Hundreds of towns and villages burned downg

Inside the city, “there is no food in the markets, no access to health care, no access to nutrition centers,” said Dr. Gillian Burkhardt, an American obstetrician-gynecologist who completed a two-month stint at a hospital in El Fasher at the end of April working with Médecins Sans Frontières (MSF), the international aid organization also known as Doctors Without Borders.

Her husband, Paul Clarke, an MSF logistics team leader who left El Fasher last month, said moving humanitarian supplies into the city is immensely difficult.

Because it has no functioning airports, Clarke said, semitrucks filled with ready-made meals from neighboring Chad take a month to reach the city.“That’s the best-case scenario,” he said, adding that the supplies were a “drop in the ocean,” compared to the overall need.

MSF said last week that all activities at the city’s South Hospital were suspended after RSF soldiers looted the facility and stole an ambulance.

Janjaweed roots

The RSF is a successor to the Janjaweed, an Arab militia backed by the Sudanese government that the U.N. accused of perpetrating ethnic cleansing in Darfur between 2003 and 2005.

Its senior leaders are still being prosecuted decades later in the International Criminal Court on charges of genocide and war crimes against rebel groups in Darfur, which were fighting against what they said was government oppression against the non-Arab population and later ethnic cleansing against Black African villagers.

The “DNA” of the conflict in Darfur of 20 years ago is still present in the fighting today, according to Omer Ismail, who served as acting foreign minister in Sudan’s transitional government before the military coup.

But he cautioned that “this war is more ferocious.”

Fighters of the Sudan Liberation Movement, which supports army chief Abdel Fattah al-Burhan, in the southeastern Al Qadarif state in March. AFP via Getty Images

“The atrocities that were committed in this war, it is unlike anything that Sudan has seen before,” said Ismail, who now works as a researcher for the Yale Humanitarian Research Lab at the university’s School of Public Health.

His comments came after a report from the lab earlier this month concluded that the RSF has been “systematically destroying civilian dwellings” in areas that have a significant population of Zaghawa, an ethnic minority in Darfur.

The report says “this represents the first specific evidence of potentially ethnically motivated alleged targeting inside El Fasher by RSF.”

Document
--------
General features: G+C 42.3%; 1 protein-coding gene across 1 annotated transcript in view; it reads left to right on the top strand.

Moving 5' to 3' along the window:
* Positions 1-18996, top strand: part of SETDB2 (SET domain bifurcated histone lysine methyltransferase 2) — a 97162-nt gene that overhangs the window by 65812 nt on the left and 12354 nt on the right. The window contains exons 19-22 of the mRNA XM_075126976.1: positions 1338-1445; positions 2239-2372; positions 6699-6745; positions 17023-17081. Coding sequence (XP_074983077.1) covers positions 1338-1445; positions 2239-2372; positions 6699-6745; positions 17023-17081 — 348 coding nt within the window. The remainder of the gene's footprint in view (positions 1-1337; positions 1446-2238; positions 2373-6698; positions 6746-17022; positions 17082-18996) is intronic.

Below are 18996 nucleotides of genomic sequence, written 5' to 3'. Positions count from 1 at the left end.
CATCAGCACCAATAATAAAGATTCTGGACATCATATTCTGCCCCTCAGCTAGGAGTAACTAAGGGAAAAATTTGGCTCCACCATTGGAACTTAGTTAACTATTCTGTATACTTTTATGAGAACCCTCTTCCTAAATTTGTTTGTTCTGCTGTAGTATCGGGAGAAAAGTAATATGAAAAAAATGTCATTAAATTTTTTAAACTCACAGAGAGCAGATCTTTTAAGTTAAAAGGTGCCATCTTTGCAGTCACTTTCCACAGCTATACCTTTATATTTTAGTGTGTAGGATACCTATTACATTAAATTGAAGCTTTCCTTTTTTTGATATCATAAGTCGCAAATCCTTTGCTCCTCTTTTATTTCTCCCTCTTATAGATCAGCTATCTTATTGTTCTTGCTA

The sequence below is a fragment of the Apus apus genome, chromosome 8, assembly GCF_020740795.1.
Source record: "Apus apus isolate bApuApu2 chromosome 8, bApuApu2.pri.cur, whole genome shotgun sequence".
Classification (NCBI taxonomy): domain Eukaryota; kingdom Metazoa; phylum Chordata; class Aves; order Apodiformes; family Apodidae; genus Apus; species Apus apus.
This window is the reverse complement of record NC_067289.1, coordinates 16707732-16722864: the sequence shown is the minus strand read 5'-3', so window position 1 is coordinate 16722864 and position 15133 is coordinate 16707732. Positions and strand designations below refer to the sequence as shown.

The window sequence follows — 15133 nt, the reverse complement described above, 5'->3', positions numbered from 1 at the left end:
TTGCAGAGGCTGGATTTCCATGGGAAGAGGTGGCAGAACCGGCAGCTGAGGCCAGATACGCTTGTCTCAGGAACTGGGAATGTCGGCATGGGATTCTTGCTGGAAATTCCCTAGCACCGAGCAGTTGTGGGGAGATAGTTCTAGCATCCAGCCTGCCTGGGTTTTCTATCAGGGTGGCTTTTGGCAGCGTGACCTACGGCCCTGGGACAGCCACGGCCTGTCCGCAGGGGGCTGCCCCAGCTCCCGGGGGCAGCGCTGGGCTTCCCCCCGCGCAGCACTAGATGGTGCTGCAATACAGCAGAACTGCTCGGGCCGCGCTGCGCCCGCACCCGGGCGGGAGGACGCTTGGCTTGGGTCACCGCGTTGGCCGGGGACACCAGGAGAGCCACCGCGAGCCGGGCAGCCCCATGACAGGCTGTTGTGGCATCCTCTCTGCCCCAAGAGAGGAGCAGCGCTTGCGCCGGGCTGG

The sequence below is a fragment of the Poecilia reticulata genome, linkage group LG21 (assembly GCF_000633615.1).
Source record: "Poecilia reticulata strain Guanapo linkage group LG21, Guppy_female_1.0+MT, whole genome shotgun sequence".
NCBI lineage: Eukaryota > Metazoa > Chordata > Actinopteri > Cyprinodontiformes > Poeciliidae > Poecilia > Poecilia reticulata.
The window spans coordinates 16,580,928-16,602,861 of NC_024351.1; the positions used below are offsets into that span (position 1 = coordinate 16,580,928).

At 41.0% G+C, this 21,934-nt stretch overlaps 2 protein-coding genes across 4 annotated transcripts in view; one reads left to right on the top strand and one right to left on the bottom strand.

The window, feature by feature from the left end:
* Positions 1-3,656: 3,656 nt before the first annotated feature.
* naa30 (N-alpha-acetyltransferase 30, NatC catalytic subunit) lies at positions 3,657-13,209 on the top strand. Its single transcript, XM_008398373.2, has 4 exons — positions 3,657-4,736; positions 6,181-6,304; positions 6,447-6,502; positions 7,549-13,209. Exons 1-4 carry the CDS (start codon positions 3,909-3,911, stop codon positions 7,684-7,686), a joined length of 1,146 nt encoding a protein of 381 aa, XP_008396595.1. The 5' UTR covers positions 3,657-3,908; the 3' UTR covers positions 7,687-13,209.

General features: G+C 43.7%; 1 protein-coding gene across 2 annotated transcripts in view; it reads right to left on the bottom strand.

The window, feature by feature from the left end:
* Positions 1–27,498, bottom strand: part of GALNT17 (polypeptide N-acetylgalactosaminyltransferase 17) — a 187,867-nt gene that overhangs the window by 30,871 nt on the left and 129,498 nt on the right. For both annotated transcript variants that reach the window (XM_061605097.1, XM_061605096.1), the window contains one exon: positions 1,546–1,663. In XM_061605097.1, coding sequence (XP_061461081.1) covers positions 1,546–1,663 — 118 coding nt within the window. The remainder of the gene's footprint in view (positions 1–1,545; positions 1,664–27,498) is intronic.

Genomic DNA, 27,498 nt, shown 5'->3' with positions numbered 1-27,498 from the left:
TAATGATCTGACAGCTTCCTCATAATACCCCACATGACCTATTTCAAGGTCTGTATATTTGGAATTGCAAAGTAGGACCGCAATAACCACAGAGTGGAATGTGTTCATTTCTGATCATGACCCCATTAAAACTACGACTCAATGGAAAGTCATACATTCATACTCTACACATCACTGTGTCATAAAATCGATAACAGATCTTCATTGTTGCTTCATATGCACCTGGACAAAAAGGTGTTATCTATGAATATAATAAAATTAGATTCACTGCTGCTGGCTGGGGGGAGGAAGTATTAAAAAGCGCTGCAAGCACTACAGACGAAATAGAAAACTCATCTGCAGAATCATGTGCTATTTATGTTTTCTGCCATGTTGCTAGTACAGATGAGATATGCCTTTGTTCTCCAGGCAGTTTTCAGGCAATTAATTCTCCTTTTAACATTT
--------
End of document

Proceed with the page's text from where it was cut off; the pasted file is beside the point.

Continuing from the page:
Reports this year from the U.N. Panel of Experts on Sudan and Human Rights Watch have also accused RSF soldiers and allied militias of targeting the minority Masalit community during fighting last year in West Darfur. The reports included evidence of systematic executions and widespread sexual violence.

Ismail, 65, who was born in El Fasher, said members of his own family have been displaced from the city by the recent fighting.

If ethnically motivated clashes are happening, he added, “a lot of people are going to die, unfortunately, because there are a lot of civilians in El Fasher and the villages surrounding.”

While most analysts and observers say the RSF bears the most responsibility for the targeting and killing of ethnic minorities in Darfur, the military has nonetheless come in for criticism.

In a statement following a U.N. Security Council meeting on Sudan last month, U.S. Ambassador Linda Thomas-Greenfield accused the Sudanese Armed Forces of systematically obstructing “lifesaving aid, starving millions of innocent civilians caught in the middle of this war.”

International response

International efforts to stop the fighting in Sudan have been severely limited.

The U.S. has been urging both sides to engage in cease-fire talks, and it has placed numerous individuals and companies supporting both sides under sanctions.

On Thursday, the Security Council passed a resolution demanding a cessation of hostilities on all sides and calling for the RSF to end the siege of El Fasher.

Army chief Abdel Fattah al-Burhan cheering with soldiers as he visits some of their positions in Khartoum in a photo released May 30, 2023.
Army chief Abdel Fattah al-Burhan cheers with soldiers in Khartoum last month.Sudan’s Armed Forces via AFP – Getty Images

International Criminal Court Prosecutor Karim Khan announced in a video message Tuesday that he was launching a new campaign to gather evidence of atrocities currently being committed in Darfur.

“I am extremely concerned about allegations of widespread international crimes being committed in El Fasher and its surrounding areas as I speak,” he said without specifying whom he was investigating.

The Sudanese government, the military and the RSF have not responded to NBC News’ requests for comment.

As battles continue to rage across the country, including in the country’s capital of Khartoum, the fighting shows little sign of abating.

Ismail was nonetheless hopeful for his home nation.

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